Tropical Fish Secrets
It's always fun when a guest comes into my home for the first time... you can see their eyes light up like a little kids' and exclaim, "Wow, an aquarium!" as they make a "B-line" for it and proceed to gawk in amazement!
Tropical Fish Secrets

Thursday, May 18, 2006

Public aquaria

Public aquaria are facilities open to the public for viewing of aquatic species in aquaria. Most public aquaria feature a number of smaller tanks, as well as one or more large tank greater in size than could be kept by any home aquarist. The largest tanks hold millions of U.S. gallons of water and can house large species, including dolphins, sharks or beluga whales. Aquatic and semiaquatic animals, including otters and penguins, may also be kept by public aquaria.
Operationally, a public aquarium is similar in many ways to a zoo or museum. A good aquarium will have special exhibits to entice repeat visitors, in addition to its permanent collection. A few have their own version of a "petting zoo"; for instance, the Monterey Bay Aquarium has a shallow tank filled with common types of rays, and one can reach in to feel their leathery skins as they pass by.
Also as with zoos, aquaria usually have specialized research staff who study the habits and biology of their specimens. In recent years, the large aquaria have been attempting to acquire and raise various species of open-ocean fish, and even jellyfish (or sea-jellies, cnidaria), a difficult task since these creatures have never before encountered solid surfaces like the walls of a tank, and do not have the instincts to turn aside from the walls instead of running into them.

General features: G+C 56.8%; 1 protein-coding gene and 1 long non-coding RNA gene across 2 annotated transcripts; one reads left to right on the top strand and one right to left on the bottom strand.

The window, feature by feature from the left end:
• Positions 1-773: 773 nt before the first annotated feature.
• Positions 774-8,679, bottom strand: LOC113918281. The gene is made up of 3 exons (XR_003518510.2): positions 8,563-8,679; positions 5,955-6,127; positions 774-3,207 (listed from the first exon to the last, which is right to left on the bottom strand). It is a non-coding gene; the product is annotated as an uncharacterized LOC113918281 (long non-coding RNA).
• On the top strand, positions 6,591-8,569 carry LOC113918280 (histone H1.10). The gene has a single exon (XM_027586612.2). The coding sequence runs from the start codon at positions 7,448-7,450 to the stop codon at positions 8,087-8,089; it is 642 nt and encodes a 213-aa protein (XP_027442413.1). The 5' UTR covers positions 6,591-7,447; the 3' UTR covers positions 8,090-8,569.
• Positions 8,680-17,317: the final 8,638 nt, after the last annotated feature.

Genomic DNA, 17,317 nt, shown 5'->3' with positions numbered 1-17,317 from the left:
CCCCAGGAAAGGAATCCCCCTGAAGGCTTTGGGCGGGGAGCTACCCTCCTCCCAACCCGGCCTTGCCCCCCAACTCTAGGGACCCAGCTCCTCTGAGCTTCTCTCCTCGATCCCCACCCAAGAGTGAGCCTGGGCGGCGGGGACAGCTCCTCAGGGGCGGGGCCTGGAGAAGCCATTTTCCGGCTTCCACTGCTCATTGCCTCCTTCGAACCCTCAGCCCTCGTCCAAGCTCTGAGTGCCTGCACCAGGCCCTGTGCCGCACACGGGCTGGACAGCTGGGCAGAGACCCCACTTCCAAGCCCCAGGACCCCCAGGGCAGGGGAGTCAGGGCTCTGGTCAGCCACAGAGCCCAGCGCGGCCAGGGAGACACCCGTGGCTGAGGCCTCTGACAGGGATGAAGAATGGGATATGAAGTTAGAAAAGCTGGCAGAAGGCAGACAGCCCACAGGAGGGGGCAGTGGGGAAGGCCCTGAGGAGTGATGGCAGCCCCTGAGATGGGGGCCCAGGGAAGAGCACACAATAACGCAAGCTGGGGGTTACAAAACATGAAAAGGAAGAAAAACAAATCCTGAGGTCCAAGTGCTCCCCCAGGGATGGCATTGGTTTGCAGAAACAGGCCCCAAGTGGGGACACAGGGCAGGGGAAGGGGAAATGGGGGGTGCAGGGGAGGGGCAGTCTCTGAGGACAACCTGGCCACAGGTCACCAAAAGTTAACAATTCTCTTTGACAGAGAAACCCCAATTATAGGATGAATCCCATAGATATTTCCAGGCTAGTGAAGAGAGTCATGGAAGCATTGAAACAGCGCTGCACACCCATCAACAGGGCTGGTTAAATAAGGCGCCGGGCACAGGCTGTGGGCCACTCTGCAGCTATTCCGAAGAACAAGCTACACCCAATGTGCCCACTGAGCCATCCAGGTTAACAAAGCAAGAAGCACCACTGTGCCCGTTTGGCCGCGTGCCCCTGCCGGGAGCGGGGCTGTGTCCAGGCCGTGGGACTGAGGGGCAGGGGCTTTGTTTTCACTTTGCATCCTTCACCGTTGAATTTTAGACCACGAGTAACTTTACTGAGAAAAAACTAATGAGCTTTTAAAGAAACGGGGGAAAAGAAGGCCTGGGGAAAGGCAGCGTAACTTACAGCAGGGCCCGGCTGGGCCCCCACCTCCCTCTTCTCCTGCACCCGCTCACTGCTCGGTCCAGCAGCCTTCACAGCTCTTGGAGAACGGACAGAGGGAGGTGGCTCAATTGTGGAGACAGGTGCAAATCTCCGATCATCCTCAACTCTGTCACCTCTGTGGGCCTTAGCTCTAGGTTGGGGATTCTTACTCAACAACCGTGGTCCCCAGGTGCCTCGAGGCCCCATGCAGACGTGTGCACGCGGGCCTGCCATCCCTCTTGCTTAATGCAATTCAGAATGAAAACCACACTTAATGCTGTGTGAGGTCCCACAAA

The first public aquarium opened in London's Regent's Park in 1853. P.T. Barnum quickly followed with the first American aquarium, opened on Broadway in New York. Following early examples of Detroit, New York and San Francisco, many major cities now have public aquaria. Most public aquaria are located close to the ocean, for a steady supply of natural seawater. An inland pioneer was Chicago's Shedd Aquarium that received seawater shipped by rail in special tank cars. In contrast, the recently opened Georgia Aquarium filled its tanks with fresh water from the city water system and salinated its salt water exhibits using the same commercial salt and mineral additives available to home aquarists.
In January 1985 Kelly Tarlton began construction of the first aquarium to include a large transparent acrylic tunnel in Auckland, New Zealand, a task that took 10 months and cost NZ$3 million. The 110-meter tunnel was built from one-tonne slabs of German sheet plastic that were shaped locally in an oven. A moving walkway now transports visitors through, and groups of school children occasionally hold sleepovers there beneath the swimming sharks and rays.
Top public aquaria are often affiliated with important oceanographic research institutions or conduct their own research programs, and usually (though not always) specialize in species and ecosystems that can be found in local waters.
For a partial list of public aquaria worldwide, see list of aquaria.

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Tropical Fish Secrets
It's always fun when a guest comes into my home for the first time... you can see their eyes light up like a little kids' and exclaim, "Wow, an aquarium!" as they make a "B-line" for it and proceed to gawk in amazement!
Tropical Fish Secrets